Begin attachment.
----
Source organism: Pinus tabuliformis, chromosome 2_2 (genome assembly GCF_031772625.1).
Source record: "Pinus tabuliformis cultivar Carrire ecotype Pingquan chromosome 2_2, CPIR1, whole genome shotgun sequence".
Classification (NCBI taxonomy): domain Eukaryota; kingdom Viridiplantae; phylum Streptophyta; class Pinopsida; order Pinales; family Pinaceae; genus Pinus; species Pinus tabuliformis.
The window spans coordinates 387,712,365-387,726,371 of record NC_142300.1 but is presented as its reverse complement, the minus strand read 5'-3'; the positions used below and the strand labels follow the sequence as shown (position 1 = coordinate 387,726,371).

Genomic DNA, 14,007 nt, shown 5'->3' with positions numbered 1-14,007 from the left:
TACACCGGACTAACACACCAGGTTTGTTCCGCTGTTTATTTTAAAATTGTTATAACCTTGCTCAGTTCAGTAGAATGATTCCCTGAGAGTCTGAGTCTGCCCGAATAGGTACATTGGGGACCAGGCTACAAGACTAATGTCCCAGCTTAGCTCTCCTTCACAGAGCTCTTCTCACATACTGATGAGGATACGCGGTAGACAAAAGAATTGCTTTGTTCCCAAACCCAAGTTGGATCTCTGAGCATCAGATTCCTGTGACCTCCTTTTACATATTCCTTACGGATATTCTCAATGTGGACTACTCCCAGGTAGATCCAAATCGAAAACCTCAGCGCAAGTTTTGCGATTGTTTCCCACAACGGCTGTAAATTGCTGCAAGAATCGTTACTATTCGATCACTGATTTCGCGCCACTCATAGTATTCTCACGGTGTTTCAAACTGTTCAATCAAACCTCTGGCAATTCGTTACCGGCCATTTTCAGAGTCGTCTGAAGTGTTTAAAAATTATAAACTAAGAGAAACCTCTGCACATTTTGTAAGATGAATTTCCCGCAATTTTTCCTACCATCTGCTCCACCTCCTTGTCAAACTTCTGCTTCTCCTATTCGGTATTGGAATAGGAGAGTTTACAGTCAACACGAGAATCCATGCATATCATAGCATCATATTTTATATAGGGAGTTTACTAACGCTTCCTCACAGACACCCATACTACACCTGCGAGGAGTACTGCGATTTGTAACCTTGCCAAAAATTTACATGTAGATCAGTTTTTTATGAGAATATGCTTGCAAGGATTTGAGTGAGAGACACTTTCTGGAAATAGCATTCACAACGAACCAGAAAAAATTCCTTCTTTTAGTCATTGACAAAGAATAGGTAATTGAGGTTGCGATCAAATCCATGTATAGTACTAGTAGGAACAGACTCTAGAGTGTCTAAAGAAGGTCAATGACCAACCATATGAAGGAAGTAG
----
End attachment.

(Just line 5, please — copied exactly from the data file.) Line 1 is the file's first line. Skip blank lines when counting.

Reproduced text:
Genomic DNA, 14,007 nt, shown 5'->3' with positions numbered 1-14,007 from the left: